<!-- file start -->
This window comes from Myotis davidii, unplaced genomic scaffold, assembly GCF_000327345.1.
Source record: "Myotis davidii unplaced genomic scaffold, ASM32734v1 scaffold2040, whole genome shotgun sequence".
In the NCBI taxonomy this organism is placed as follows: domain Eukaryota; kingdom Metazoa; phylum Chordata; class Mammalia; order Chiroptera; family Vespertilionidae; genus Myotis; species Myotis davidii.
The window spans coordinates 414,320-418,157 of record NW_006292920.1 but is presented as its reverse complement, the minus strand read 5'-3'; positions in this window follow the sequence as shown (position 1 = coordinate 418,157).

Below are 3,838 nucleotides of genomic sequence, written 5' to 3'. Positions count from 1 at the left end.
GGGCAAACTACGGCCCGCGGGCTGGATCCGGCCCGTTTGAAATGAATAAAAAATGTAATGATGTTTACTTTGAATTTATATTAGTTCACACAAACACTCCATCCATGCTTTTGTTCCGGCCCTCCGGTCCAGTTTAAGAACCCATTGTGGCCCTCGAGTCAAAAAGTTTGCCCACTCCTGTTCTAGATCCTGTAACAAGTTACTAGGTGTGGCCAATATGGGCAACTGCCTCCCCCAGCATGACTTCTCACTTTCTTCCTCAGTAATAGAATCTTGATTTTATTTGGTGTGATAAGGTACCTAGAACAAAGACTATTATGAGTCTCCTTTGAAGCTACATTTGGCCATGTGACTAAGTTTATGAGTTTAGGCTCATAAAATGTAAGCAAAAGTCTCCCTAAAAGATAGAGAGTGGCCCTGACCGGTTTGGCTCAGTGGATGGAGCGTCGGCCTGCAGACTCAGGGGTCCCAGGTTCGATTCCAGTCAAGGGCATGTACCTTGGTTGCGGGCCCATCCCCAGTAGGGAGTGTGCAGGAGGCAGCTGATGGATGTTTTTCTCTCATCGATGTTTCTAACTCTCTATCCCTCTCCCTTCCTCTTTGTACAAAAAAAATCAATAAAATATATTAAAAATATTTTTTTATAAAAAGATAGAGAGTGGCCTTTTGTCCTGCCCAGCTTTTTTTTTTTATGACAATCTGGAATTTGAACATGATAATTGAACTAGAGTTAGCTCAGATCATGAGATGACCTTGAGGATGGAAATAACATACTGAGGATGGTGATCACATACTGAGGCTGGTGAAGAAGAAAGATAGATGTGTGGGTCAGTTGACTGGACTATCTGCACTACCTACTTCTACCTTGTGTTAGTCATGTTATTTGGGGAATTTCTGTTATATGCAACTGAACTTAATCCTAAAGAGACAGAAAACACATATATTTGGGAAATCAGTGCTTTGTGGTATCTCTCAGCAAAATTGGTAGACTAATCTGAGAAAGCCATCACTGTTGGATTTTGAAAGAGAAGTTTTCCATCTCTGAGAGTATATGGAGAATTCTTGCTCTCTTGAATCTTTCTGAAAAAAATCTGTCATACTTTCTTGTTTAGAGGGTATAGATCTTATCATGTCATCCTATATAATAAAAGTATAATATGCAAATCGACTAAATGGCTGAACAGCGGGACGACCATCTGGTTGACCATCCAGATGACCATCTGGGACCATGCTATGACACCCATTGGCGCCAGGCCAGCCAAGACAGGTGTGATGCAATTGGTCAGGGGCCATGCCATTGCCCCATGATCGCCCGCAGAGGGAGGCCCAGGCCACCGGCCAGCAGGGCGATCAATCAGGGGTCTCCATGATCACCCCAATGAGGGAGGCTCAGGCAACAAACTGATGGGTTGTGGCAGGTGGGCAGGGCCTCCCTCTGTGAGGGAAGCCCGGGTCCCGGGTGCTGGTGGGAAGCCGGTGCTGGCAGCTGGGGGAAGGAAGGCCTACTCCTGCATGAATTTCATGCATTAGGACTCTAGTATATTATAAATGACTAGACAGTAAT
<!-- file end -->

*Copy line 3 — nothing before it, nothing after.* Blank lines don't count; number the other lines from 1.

In the NCBI taxonomy this organism is placed as follows: domain Eukaryota; kingdom Metazoa; phylum Chordata; class Mammalia; order Chiroptera; family Vespertilionidae; genus Myotis; species Myotis davidii.